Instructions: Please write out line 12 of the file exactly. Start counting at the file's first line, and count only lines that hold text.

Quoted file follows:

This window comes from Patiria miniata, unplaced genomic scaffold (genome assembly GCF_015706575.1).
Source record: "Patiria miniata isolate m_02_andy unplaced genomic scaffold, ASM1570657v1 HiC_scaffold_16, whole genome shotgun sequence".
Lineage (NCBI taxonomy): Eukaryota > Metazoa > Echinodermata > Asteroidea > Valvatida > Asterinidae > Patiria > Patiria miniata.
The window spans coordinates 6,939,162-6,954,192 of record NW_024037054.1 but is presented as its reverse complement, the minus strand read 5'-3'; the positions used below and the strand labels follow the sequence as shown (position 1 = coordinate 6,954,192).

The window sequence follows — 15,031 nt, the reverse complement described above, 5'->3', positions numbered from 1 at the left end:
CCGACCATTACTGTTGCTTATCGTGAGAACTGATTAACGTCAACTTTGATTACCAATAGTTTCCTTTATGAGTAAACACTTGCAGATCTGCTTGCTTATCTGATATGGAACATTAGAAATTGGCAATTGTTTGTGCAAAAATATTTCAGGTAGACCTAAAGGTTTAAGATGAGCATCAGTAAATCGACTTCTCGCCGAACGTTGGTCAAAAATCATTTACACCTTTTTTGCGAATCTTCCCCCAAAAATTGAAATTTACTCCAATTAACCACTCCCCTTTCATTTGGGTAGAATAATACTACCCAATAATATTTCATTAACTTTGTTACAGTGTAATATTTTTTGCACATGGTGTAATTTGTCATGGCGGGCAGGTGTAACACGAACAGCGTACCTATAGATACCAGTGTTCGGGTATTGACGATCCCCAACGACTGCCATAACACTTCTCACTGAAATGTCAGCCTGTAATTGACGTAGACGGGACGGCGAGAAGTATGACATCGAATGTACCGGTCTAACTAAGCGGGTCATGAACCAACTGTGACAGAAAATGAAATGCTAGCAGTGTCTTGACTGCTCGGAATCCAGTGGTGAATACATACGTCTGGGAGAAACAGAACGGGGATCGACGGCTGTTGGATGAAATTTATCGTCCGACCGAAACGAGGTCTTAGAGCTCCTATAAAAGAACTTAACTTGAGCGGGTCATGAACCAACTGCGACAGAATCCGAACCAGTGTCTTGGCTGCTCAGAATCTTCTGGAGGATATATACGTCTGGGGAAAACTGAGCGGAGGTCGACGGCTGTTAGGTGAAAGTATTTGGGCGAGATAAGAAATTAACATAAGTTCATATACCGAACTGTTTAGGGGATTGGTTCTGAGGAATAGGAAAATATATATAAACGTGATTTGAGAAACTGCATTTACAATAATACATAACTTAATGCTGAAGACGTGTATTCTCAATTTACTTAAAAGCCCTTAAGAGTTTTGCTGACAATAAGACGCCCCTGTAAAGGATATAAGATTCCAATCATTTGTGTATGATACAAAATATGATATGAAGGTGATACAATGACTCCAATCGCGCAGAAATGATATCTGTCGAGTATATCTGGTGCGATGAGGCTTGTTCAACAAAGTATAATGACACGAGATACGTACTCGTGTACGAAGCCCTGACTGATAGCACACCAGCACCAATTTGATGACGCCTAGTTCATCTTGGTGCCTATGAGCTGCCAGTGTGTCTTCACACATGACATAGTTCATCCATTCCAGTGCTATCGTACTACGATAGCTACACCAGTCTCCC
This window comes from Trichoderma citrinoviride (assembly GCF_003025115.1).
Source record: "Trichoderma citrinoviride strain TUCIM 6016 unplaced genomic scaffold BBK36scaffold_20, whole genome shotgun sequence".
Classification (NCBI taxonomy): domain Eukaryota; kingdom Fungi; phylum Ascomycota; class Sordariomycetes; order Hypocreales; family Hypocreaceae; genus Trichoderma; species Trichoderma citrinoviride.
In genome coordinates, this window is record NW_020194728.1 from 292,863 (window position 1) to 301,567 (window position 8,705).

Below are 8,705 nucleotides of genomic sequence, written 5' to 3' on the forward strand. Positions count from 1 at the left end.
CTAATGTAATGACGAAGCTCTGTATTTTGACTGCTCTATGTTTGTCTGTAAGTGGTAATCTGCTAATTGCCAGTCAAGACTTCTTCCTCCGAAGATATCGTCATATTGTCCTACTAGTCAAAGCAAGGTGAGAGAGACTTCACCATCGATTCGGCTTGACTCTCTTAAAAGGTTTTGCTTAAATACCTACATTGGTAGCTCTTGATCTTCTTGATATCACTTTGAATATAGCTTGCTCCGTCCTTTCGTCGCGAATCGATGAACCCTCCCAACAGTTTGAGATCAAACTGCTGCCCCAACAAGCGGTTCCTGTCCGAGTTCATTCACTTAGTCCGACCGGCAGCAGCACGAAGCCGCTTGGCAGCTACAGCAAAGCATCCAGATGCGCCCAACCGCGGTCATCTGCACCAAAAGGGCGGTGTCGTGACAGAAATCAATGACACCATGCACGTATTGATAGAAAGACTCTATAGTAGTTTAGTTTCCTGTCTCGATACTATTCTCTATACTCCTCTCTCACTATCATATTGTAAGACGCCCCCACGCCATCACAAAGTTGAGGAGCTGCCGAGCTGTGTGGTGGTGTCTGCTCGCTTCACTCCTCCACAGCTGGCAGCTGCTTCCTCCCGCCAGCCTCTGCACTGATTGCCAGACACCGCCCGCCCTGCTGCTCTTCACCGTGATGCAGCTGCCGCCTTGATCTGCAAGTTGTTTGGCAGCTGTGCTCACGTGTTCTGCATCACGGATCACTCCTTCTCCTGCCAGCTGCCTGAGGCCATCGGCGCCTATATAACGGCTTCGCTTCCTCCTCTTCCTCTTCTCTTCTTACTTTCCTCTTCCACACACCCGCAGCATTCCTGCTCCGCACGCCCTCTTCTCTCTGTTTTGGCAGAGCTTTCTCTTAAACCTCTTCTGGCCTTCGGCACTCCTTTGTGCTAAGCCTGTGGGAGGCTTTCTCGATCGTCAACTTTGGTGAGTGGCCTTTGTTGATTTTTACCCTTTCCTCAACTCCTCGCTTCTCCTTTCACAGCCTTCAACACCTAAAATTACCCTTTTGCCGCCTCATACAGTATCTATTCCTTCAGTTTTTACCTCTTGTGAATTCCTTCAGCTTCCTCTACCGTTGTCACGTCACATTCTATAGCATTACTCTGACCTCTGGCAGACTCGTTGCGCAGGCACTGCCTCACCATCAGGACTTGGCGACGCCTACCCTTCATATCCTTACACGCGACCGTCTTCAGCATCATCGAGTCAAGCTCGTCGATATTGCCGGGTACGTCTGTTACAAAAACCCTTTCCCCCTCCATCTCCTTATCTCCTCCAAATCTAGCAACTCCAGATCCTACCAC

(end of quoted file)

CTAATGTAATGACGAAGCTCTGTATTTTGACTGCTCTATGTTTGTCTGTAAGTGGTAATCTGCTAATTGCCAGTCAAGACTTCTTCCTCCGAAGATATCGTCATATTGTCCTACTAGTCAAAGCAAGGTGAGAGAGACTTCACCATCGATTCGGCTTGACTCTCTTAAAAGGTTTTGCTTAAATACCTACATTGGTAGCTCTTGATCTTCTTGATATCACTTTGAATATAGCTTGCTCCGTCCTTTCGTCGCGAATCGATGAACCCTCCCAACAGTTTGAGATCAAACTGCTGCCCCAACAAGCGGTTCCTGTCCGAGTTCATTCACTTAGTCCGACCGGCAGCAGCACGAAGCCGCTTGGCAGCTACAGCAAAGCATCCAGATGCGCCCAACCGCGGTCATCTGCACCAAAAGGGCGGTGTCGTGACAGAAATCAATGACACCATGCACGTATTGATAGAAAGACTCTATAGTAGTTTAGTTTCCTGTCTCGATACTATTCTCTATACTCCTCTCTCACTATCATATTGTAAGACGCCCCCACGCCATCACAAAGTTGAGGAGCTGCCGAGCTGTGTGGTGGTGTCTGCTCGCTTCACTCCTCCACAGCTGGCAGCTGCTTCCTCCCGCCAGCCTCTGCACTGATTGCCAGACACCGCCCGCCCTGCTGCTCTTCACCGTGATGCAGCTGCCGCCTTGATCTGCAAGTTGTTTGGCAGCTGTGCTCACGTGTTCTGCATCACGGATCACTCCTTCTCCTGCCAGCTGCCTGAGGCCATCGGCGCCTATATAACGGCTTCGCTTCCTCCTCTTCCTCTTCTCTTCTTACTTTCCTCTTCCACACACCCGCAGCATTCCTGCTCCGCACGCCCTCTTCTCTCTGTTTTGGCAGAGCTTTCTCTTAAACCTCTTCTGGCCTTCGGCACTCCTTTGTGCTAAGCCTGTGGGAGGCTTTCTCGATCGTCAACTTTGGTGAGTGGCCTTTGTTGATTTTTACCCTTTCCTCAACTCCTCGCTTCTCCTTTCACAGCCTTCAACACCTAAAATTACCCTTTTGCCGCCTCATACAGTATCTATTCCTTCAGTTTTTACCTCTTGTGAATTCCTTCAGCTTCCTCTACCGTTGTCACGTCACATTCTATAGCATTACTCTGACCTCTGGCAGACTCGTTGCGCAGGCACTGCCTCACCATCAGGACTTGGCGACGCCTACCCTTCATATCCTTACACGCGACCGTCTTCAGCATCATCGAGTCAAGCTCGTCGATATTGCCGGGTACGTCTGTTACAAAAACCCTTTCCCCCTCCATCTCCTTATCTCCTCCAAATCTAGCAACTCCAGATCCTACCAC